Respir Care ; 66(12): 1924-1926, 2021 12.
Article in English | MEDLINE | ID: covidwho-1547586
8.
Gac Med Mex ; 157(3): 263-270, 2021.
Article in English | MEDLINE | ID: covidwho-1535083

ABSTRACT

INTRODUCTION: Historically, pandemics have resulted in higher mortality rates in the most vulnerable populations. Social determinants of health (SDH) have been associated with people morbidity and mortality at different levels. OBJECTIVE: To determine the relationship between SDH and COVID-19 severity and mortality. METHODS: Retrospective study, where data from patients with COVID-19 were collected at a public hospital in Chile. Sociodemographic variables related to structural SDH were classified according to the following categories: gender, age (< 65 years, ≥ 65 years), secondary education (completed or not), work status (active, inactive) and income (< USD 320, ≥ USD 320). RESULTS: A total of 1,012 laboratory-confirmed COVID-19 cases were included. Average age was 64.2 ± 17.5 years. Mortality of the entire sample was 14.5 %. Age, level of education, unemployment and income had a strong association with mortality (p < 0.001). CONCLUSIONS: The findings reinforce the idea that SDH should be considered a public health priority, which is why political efforts should focus on reducing health inequalities for future generations.


Subject(s)
COVID-19/epidemiology , Social Determinants of Health , Age Factors , Aged , Aged, 80 and over , COVID-19/mortality , COVID-19/physiopathology , Chile/epidemiology , Educational Status , Female , Hospitals, Public , Humans , Income/statistics & numerical data , Male , Middle Aged , Retrospective Studies , Risk Factors , Severity of Illness Index , Unemployment/statistics & numerical data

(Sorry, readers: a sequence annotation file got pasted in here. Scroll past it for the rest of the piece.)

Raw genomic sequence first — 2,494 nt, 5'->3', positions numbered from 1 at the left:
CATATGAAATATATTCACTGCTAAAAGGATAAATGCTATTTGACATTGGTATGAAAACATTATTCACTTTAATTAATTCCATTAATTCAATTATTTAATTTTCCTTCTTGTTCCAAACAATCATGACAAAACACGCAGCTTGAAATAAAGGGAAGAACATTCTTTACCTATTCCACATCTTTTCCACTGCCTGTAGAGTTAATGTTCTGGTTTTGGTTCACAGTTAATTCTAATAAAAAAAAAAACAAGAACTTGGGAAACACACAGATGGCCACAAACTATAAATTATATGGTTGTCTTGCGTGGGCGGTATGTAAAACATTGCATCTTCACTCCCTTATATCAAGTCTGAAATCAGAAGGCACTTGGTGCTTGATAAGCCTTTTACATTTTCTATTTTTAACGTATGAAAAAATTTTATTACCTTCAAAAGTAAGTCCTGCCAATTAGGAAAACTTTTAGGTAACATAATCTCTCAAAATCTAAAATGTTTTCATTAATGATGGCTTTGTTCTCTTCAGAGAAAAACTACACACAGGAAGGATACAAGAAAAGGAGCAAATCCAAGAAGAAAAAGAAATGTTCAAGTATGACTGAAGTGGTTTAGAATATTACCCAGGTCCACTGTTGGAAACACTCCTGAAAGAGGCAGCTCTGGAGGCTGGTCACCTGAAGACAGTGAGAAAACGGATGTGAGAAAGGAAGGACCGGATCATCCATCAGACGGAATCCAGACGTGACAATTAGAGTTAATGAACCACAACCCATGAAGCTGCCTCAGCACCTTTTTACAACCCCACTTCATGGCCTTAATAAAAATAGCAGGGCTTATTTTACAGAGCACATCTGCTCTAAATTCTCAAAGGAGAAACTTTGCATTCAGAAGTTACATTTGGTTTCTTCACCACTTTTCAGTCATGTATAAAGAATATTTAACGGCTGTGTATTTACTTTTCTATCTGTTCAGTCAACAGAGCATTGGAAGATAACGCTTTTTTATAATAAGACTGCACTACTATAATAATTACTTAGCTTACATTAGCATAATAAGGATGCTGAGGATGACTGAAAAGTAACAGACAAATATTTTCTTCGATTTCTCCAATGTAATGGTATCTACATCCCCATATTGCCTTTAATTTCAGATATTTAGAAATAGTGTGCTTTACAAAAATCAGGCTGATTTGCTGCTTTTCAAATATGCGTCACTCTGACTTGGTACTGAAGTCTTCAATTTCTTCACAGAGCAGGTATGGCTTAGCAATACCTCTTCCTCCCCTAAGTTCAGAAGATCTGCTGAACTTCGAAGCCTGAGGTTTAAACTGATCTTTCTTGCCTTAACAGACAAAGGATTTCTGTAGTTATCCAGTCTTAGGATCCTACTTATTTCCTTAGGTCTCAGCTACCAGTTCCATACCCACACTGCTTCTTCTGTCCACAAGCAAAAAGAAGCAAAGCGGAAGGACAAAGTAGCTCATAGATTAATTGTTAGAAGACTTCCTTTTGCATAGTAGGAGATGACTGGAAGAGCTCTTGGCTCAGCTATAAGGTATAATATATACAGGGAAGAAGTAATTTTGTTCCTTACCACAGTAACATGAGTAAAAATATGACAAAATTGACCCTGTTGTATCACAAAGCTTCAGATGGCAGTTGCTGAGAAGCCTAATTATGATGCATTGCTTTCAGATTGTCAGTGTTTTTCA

10.
Am J Occup Ther ; 75(6)2021 Nov 01.
Article in English | MEDLINE | ID: covidwho-1524366

ABSTRACT

IMPORTANCE: For the first time in recent history, people worldwide have faced severe restrictions in occupations because of the measures adopted by governments to contain the coronavirus disease 2019 (COVID-19) crisis. OBJECTIVE: To determine the limitations on participation of occupational therapists and occupational therapy students during "lockdown" and their impact on social determinants of health. DESIGN: A cross-sectional, descriptive study conducted via an online survey. PARTICIPANTS: A total of 488 occupational therapists and occupational therapy students in North America, South America, and Europe. Outcomes and Measures: A questionnaire consisting of the World Health Organization Disability Assessment Schedule 2.0 of the International Classification of Functioning, Disability and Health and items developed to assess the impact of lockdown on daily life was emailed to occupational therapy professional associations, organizations, and universities between April and June 2020. It was available in English, Spanish, and Portuguese and met all the parameters listed in the Declaration of Helsinki. RESULTS: The roles and routines of people across the developed world have been affected by lockdown measures. The study shows marked differences between participants in the domains of getting along and life activities, as well as influence on the environment. Moreover, South American participants experienced these difficulties to a greater extent than European participants. CONCLUSIONS AND RELEVANCE: This study quantifies the limitations in the participation of occupational therapists and occupational therapy students and the relationship of occupation to social determinants of health. What This Article Adds: The results of this research corroborate the relationship between health and occupation and highlight elements, such as the environment and context, that are important in occupational therapy. Therapists' ability to analyze occupation in relation to contextual and cultural factors will benefit clients.